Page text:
The day will carry on in this vein, with more or less every daily routine that people take for granted, having to be adapted in some way. The increase in heart rate that PoTS sufferers experience upon standing means that everything is utterly exhausting and far more rest has to be taken in an average day than for a non-sufferer. I am also prone to migraine like headaches as a result of my PoTS, these can be really incapacitating and although they do not happen frequently, when my mental health is worse I can go through weeks where I have almost a constant migraine. Additionally, I have IBS as a result of the condition and my PoTS is exacerbated by eating large meals. I once fainted in the middle of a Chinese restaurant as my body just could not cope. This is not ostensibly linked to my mental health but on a deeper level it may well be. My anorexia developed at a time when I was deeply distressed, depressed and anxious and the only way I could gain control over anything, or so I felt, was to manage what I was eating; as such it was clearly mental health led. But what if there was some part of me that knew eating affected how I physically felt too?
PoTS was also likely responsible for my bladder spontaneously giving up and going into urinary retention numerous times a couple of years back. This was such a major problem that I ended up with a permanent supra-pubic catheter at the age of 32 and as a result of that, had many associated complications. Perhaps unsurprisingly, my mental health also deteriorated during this period. Having to cope with a urotstomy on top of everything else was just unbearable. Thankfully though, the catheter has now been replaced by a sacral nerve modulator implant in my back and the retention is under control with this and medication. The operation to do this coincided with my admission to the personality disorder hospital ten months ago so it is difficult to point at an exact cause and effect here but it is safe to say that having the catheter removed saw a marked improvement in my mental health too.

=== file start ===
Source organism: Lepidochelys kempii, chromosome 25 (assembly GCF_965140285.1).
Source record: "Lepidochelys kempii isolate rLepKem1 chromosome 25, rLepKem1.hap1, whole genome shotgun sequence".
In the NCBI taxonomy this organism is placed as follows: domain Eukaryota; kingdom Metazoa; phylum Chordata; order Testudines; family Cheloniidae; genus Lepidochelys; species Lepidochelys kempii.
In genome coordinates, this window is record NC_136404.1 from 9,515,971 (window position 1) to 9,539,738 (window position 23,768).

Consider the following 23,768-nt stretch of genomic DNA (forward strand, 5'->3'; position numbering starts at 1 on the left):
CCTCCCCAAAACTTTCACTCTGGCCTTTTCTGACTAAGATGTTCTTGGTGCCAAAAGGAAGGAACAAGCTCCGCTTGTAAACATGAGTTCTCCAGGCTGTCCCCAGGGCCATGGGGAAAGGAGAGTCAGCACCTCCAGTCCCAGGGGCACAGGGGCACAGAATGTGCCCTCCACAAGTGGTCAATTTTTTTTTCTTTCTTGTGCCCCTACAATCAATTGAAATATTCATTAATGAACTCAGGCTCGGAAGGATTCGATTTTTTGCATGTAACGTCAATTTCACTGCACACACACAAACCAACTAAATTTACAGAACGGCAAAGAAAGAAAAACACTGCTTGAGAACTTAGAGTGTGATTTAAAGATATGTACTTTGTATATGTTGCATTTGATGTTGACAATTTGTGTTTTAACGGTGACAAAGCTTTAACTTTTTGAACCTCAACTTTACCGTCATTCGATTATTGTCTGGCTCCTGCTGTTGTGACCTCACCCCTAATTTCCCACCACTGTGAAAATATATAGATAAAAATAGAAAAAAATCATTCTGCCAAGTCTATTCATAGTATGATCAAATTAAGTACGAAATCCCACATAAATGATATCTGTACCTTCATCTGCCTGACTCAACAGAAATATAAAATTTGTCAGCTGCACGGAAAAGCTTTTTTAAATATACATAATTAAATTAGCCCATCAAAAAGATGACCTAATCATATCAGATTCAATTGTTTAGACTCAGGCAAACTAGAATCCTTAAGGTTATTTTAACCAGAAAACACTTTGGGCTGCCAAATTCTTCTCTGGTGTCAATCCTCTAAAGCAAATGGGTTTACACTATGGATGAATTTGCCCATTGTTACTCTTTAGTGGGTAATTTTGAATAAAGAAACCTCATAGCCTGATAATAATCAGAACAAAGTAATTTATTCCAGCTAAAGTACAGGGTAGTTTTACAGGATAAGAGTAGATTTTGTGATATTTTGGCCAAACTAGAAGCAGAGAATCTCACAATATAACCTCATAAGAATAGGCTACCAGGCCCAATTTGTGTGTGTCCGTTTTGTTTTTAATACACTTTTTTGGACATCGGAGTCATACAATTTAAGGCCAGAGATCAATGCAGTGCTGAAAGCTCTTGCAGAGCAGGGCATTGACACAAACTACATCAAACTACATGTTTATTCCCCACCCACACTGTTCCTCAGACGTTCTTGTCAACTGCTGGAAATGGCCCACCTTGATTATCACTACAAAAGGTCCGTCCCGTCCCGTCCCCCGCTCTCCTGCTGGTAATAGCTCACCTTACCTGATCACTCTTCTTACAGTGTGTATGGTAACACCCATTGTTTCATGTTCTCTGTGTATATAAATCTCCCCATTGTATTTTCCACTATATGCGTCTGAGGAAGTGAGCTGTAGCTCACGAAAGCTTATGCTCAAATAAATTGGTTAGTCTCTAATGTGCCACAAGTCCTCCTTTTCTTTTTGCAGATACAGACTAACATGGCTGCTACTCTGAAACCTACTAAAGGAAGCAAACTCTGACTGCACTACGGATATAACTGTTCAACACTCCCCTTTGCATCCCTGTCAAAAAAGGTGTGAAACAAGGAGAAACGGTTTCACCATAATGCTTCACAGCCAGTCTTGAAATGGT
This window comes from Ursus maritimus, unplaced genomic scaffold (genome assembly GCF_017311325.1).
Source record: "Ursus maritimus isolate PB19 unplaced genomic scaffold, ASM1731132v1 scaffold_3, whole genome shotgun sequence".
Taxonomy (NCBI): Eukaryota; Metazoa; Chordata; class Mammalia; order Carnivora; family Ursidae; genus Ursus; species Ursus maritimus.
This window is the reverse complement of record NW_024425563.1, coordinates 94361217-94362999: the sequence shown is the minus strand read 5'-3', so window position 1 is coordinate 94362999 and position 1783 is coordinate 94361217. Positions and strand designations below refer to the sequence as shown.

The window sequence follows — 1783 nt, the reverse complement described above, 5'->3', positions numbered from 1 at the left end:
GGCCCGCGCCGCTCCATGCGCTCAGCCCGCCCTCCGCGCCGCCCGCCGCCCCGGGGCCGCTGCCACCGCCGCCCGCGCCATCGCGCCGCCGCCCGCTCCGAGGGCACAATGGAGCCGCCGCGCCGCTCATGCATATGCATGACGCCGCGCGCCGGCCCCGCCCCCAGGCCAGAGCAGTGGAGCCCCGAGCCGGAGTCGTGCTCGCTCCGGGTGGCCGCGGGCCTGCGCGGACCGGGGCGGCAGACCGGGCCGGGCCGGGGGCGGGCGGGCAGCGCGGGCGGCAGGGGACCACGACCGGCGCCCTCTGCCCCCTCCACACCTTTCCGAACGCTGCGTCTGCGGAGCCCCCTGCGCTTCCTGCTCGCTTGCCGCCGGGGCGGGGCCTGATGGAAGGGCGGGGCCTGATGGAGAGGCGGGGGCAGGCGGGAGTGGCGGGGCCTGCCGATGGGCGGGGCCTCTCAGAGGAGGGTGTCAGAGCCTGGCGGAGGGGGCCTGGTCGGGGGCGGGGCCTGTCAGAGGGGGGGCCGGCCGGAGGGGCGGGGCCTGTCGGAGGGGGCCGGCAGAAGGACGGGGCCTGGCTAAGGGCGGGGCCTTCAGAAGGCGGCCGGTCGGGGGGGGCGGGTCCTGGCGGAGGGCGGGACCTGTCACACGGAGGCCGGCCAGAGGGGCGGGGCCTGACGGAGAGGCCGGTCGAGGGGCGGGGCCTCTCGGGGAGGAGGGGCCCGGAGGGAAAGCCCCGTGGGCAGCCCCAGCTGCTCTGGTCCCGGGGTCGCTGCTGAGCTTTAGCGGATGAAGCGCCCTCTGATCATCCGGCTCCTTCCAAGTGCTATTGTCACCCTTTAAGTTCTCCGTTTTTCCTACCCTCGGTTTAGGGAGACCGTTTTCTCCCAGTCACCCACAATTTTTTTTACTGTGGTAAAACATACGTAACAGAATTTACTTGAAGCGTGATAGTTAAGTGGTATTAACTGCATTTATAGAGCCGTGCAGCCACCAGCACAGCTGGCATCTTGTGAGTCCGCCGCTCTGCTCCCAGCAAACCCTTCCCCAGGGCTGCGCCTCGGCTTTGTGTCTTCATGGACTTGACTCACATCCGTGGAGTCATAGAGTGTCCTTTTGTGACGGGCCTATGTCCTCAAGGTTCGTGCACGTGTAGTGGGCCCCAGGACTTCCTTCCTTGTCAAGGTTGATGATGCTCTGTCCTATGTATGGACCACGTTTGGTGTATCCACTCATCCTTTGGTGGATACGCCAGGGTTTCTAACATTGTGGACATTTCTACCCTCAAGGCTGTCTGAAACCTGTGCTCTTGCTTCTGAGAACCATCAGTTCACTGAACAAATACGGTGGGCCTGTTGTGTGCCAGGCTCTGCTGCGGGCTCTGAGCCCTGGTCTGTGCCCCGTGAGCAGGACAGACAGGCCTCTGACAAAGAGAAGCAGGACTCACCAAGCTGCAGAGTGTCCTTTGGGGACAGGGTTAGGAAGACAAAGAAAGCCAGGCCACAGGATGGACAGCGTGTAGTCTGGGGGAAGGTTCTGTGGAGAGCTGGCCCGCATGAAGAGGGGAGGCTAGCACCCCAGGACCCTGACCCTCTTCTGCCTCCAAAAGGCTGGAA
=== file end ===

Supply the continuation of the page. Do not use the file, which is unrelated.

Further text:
Perhaps the most interesting link between my PoTS and my mental health is illustrated in the form of dissociative seizures however. I have been experiencing dissociation as part of my EUPD for many years but in the past 2, I started having dissociative seizures. These can present much like epileptic seizures but are not caused by epilepsy; there is no alteration in brain signals in the dissociative seizures as there are in epilepsy. In fact, the dissociative seizures are (as I understand it) a response to the body becoming overwhelmed and not being able to cope in a given situation. They are a recognised symptom of PoTS but there is a lack of research into how exactly they function and what predisposes someone to them.
From my own experience, I have found that I am far more likely to have a seizure when I am under immense emotional pressure. For instance, they became much more frequent in my first few months at the therapeutic community when I was exploring extremely difficult topics in therapy etc. Notably though, not only are they more likely to happen when I am mentally stressed but also when the exacerbating factors for my PoTS itself are worse too. In this way, the two seem to be very closely linked. Thankfully, I have not had a seizure for the past 4 months now and this parallels both an improvement in my mental health and an improvement in the manageability of my PoTS. I’m really hoping that I can sustain both!
Needless to say that both my mental and physical conditions are chronic and will probably never truly go away. However, living with them together for over 15 years has highlighted some patterns for me and it seems that the two distinct spheres of illness could be more dependent than we realise.